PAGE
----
To the bone – Parents guide.

By now, it is most likely that you have already seen «13 reasons why», a Netflix series, where Bullying is depicted.

Keeping that trend,  «To the bone» is a film by Marti Noxon, who suffered from Eating disorders herself and wanted to reflect her experiences in the film, that tells the story of Ellen, a 20-year-old woman who fights anorexia and is hospitalized with six other young people to try to treat this serious illness.

I highly recommend the movie, and it would be great if your kids, (better teenagers), could watch it with you, but, first of all, maybe you should check the material I give you bellow, because it is a very hard film, it is a very serious problem, so, if you can speak and comment with them the aspects of the film it would be a very good guide to them, they would have doubts, you can guide them, you can talk together on what all of you think it is wrong or why the situations come across… With teenagers it is very important to be next to them, not to overwhelm them, but to know their tastes and guide them, always with respect but guiding them.

As advised, before you go to watch the movie with your children, I would like you to take into account a series of recommendations, since it is a very sensitive issue and it is possible that if your son or daughter watch the film without supervision may have different points of view or feel lost.

  1. There’s a lot of self-hate. The movie would not present an honest portrayal of anorexia as a disease if it didn’t get inside the character’s mind, but at times, Ellen’s self-judging words are rough to hear. You see her constantly measure the width of her upper arm to see if she’s gained weight and observe more than one character damaging their body by overly exercising, purging, and depriving themselves from food.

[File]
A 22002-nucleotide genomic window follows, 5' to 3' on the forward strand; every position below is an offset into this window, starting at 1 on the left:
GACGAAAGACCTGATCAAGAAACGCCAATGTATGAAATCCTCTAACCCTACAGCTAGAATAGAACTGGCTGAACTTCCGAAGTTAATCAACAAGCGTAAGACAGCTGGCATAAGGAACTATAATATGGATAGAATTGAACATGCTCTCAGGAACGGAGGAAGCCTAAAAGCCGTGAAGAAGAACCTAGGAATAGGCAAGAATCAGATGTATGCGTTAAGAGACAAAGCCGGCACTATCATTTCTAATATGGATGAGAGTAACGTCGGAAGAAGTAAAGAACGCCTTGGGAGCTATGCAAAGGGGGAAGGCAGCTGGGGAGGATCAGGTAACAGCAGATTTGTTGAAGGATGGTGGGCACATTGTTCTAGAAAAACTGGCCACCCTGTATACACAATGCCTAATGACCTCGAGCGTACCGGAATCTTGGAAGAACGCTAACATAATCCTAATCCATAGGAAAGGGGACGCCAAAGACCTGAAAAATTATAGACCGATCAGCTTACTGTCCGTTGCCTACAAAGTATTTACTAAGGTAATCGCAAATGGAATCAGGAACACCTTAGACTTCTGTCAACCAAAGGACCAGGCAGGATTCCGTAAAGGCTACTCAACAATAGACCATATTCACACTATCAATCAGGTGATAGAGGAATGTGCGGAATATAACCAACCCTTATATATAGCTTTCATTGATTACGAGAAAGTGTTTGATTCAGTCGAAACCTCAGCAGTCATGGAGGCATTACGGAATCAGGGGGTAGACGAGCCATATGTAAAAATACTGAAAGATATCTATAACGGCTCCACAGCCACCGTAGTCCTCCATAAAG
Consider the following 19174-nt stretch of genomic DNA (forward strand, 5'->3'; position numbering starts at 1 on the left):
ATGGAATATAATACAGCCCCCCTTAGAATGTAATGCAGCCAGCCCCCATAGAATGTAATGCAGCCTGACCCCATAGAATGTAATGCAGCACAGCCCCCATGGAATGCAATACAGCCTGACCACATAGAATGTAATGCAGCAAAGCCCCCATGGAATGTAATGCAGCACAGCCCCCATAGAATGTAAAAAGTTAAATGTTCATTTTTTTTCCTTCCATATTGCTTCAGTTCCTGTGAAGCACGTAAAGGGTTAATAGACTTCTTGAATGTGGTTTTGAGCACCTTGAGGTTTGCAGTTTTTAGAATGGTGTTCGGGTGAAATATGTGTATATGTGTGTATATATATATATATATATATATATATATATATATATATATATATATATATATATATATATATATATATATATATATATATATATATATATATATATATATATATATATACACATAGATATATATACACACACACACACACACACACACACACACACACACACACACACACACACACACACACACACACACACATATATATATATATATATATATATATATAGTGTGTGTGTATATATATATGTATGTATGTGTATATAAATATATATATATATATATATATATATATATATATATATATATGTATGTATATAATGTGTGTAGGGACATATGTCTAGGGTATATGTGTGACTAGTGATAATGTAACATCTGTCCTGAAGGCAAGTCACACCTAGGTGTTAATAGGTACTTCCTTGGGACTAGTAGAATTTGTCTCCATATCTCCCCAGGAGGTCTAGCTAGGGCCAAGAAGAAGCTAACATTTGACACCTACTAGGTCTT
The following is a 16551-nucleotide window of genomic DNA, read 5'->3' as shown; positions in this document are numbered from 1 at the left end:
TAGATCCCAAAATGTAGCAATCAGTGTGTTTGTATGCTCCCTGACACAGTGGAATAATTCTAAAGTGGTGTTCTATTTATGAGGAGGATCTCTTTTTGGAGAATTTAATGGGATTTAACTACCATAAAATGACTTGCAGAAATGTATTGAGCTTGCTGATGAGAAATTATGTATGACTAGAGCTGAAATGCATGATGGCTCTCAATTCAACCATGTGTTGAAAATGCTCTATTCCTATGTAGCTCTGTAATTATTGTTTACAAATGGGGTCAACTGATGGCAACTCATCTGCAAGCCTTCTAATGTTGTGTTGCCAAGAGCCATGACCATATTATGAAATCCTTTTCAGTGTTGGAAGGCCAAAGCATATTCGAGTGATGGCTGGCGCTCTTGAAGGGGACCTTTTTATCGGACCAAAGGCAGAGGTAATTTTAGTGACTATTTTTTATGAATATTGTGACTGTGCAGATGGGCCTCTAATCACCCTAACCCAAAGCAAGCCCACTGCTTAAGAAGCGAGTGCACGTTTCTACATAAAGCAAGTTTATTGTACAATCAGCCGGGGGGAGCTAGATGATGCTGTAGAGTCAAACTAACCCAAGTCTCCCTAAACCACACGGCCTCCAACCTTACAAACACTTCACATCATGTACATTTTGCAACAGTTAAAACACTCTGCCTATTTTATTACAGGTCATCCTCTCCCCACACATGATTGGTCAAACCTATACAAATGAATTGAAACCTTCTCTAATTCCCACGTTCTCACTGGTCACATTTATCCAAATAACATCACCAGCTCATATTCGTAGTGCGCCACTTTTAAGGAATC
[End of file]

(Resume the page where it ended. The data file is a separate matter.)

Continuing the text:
2. Some scenes feature disturbing imagery. More than a few times, we see Ellen’s bare body with protruding ribs, collarbones, and spinal ridges — there are several scenes where she’s weighed. Her body is bruised from all the sit-ups she does to burn calories to get rid of the little food she eats, her eyes are sunken, and her skin is covered in hair, a side effect of anorexia. Again, while the actress transformed her body to better portray the character (Collins battled an eating disorder in her teens), if your kid is sensitive, this might be tough to see.
  3. There’s some profanity. It’s not overtly aggressive, but there are some F-bombs, sh*ts, and more.
  4. Some characters are insensitive toward eating disorders, which might be triggering. If your teen is in recovery from an eating disorder, hearing someone with anorexia referred to as «rexy» or seeing the main character’s stepmom jokingly serve her a cake shaped like a burger that reads «Eat up, Ellen» might be harmful.
  5. Food is discussed in terms of calories and how to burn them. While this might not sound like a big warning, Ellen is always counting calories, even using her ability to nail the numbers as a party trick in front of her stepsister. If calorie-talk is not a concept your teen has ever observed, you might want to approach the subject before sitting down to watch the film. If your child is in recovery, this particular theme in the movie could be triggering.